# How to interpolate a rotation to the nearest angle / Smooth Free Axis Third Person

Hi, after searching this on internet a lot i couldn’t find a clear answer to my need. So, as other people may have the same problem, i am sharing here!

Basically, you can’t get it to work with a single range. Visualize below:

As you can see, we have two “walls” but thanks god they are not in the same place! We just have to switch between them.

Put it in practice:

You have the “from” rotation, but this from rotation is not defined, so let just make sure to keep in a `360º` range using a modulo (% 360).

And then, you have the “to” rotation. What you need to do here is to take the difference from this rotations.

The difference will be used to “detect” whether the rotation is too far from another (more than 180º). And if this is true, you just change this range to a `-180, 180` range.

If in your engine the range is between 0-360 you will keep this, and change to -180-180 when needed.

In Armory, the range is from -180 - 180 // -PI to PI to be more accurate.

In code:

``````angle1 = (from - 360) % 360; // angle1 is just the "from" angle normalized to be in a 360 range. We don't want to deal with bigger numbers.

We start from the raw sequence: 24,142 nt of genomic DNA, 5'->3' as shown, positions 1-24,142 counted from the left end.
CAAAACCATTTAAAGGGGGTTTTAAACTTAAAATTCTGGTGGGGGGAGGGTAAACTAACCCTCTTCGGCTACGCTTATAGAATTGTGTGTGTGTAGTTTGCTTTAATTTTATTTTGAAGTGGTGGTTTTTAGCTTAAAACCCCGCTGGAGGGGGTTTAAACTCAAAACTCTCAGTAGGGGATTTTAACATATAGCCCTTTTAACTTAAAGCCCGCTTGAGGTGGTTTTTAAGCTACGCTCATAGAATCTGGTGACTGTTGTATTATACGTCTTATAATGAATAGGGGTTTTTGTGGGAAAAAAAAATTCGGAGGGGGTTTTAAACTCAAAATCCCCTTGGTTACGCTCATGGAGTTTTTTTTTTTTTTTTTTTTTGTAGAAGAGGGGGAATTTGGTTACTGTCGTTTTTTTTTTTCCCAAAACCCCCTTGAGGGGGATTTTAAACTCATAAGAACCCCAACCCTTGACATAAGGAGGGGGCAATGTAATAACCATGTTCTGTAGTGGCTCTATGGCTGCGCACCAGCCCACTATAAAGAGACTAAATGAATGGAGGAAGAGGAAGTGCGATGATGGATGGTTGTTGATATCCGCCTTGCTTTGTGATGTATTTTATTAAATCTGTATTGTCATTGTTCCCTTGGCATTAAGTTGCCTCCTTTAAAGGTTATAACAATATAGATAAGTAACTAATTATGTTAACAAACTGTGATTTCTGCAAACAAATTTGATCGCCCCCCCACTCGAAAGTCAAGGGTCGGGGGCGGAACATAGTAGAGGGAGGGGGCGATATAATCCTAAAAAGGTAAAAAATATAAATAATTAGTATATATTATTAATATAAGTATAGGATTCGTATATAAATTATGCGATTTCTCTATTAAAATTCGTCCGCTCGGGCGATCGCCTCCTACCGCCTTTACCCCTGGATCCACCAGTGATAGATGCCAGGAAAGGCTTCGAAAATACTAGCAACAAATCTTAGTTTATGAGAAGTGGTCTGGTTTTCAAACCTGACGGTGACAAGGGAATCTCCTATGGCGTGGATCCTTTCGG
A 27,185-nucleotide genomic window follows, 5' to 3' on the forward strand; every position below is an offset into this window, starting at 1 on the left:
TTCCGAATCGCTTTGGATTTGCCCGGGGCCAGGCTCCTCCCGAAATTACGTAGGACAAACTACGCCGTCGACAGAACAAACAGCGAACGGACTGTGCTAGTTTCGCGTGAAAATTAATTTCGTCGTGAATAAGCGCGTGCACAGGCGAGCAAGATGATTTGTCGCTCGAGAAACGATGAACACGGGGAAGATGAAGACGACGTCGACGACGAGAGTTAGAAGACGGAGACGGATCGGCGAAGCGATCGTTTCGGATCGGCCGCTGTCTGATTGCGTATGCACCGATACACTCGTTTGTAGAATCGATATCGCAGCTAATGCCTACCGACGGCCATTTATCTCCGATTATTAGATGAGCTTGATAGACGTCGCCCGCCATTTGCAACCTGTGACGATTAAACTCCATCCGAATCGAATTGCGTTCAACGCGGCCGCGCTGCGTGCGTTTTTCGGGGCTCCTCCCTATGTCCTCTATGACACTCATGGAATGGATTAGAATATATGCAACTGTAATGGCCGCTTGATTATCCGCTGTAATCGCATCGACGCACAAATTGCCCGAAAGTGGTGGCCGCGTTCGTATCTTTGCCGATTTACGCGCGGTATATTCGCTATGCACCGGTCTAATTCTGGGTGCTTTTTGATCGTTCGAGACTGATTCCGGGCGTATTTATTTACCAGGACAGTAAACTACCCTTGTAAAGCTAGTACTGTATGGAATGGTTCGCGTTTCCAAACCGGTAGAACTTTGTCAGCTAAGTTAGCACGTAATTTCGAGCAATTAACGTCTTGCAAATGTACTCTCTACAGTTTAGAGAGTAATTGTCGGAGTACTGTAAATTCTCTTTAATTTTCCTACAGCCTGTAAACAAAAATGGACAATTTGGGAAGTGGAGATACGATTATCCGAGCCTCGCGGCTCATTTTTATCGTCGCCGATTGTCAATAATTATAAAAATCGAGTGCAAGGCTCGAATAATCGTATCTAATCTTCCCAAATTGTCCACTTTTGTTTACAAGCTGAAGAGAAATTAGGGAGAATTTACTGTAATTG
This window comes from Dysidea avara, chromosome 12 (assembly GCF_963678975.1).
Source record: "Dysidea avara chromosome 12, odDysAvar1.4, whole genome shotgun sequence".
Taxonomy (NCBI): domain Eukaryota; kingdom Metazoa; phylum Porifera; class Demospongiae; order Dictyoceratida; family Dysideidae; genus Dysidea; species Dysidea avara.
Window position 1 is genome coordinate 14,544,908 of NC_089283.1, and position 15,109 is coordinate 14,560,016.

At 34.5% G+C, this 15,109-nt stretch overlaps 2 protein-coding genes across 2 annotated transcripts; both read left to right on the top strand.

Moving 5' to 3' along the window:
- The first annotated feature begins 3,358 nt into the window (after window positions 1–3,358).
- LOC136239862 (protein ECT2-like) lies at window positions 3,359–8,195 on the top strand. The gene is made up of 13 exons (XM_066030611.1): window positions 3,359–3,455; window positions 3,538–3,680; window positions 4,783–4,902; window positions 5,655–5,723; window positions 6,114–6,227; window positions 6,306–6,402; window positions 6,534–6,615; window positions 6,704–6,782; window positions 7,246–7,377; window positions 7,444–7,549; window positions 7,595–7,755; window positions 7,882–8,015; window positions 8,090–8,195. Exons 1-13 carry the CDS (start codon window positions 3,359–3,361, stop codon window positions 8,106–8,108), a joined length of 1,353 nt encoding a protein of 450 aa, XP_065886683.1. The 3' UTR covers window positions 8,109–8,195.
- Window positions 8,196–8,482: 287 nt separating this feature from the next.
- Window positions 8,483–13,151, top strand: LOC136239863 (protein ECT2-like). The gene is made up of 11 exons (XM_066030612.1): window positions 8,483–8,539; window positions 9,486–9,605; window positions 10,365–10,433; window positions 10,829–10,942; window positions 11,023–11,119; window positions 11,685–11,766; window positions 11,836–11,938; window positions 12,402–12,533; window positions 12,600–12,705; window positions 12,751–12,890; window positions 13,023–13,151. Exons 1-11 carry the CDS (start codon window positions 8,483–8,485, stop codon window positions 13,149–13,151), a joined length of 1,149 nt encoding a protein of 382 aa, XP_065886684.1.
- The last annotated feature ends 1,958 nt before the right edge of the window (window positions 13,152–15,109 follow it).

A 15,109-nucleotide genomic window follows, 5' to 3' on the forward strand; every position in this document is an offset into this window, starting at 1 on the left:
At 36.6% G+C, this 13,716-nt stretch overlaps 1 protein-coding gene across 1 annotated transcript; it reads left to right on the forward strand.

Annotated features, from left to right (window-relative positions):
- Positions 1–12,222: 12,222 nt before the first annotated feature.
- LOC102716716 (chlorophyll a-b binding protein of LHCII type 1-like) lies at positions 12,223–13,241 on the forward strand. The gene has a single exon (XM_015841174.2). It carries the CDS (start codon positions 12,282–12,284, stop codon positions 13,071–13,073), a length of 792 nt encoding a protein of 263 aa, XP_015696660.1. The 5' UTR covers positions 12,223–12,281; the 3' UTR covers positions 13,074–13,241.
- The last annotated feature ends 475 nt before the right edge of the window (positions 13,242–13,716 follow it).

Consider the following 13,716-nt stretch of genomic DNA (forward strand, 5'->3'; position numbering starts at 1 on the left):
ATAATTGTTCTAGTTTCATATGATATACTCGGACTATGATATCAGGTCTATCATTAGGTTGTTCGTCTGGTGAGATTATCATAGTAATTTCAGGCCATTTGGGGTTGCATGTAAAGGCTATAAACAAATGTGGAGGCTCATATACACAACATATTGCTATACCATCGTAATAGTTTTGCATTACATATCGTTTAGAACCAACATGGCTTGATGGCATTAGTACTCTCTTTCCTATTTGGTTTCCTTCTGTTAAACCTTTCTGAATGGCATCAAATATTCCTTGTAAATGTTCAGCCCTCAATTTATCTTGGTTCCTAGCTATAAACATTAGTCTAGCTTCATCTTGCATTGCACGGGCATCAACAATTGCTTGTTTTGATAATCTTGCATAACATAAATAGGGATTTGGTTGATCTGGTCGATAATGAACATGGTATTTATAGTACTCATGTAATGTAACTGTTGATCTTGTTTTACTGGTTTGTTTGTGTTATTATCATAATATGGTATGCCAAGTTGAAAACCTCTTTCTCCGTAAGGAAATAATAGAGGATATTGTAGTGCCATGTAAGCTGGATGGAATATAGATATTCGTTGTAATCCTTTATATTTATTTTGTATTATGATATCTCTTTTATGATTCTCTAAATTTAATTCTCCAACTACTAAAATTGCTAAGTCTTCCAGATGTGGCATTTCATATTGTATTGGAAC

difference = (to - angle1) % 360; // also the difference is normalized, because the angle "to" also may be a big value.

if (difference > 180) difference -= 360; // this is responsible to change the -180 - 180 range to a 0-360 range if the difference is greater than 180 degrees.

interpolatedAngle = angle1 + difference * Time.realDelta; // the interpolated angle ready to apply. The difference is gradually reduced, to control the speed just multiply it by another number.
``````

For radians just create two variables in the top of the script and replace them in the code:

``````rad = Math.PI; // for 180
rad2 = Math.PI * 2; // for 360
``````

Thanks to earlin that shared this method here: https://gist.github.com/shaunlebron/8832585#gistcomment-3227412 and also to Unity guy that write it

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Alternatively, two “walls” are 2 directions where, for example, a player or an object should be looking. As a result, we have 2 vectors, and now we need to find the angle between the vectors:

The (directed) angle from vector1 to vector2 can be computed as
`angle = atan2(vector2.y, vector2.x) - atan2(vector1.y, vector1.x);`
and you may want to normalize it to the range [0, 2 π):
`if (angle < 0) { angle += 2 * M_PI; }`
or to the range (-π, π]:
`if (angle > M_PI) { angle -= 2 * M_PI; }`
`else if (angle <= -M_PI) { angle += 2 * M_PI; }`

Thus, we get the rotation value, and the value can be interpolated through any functions (lerp, tweening and others) depending on the task.

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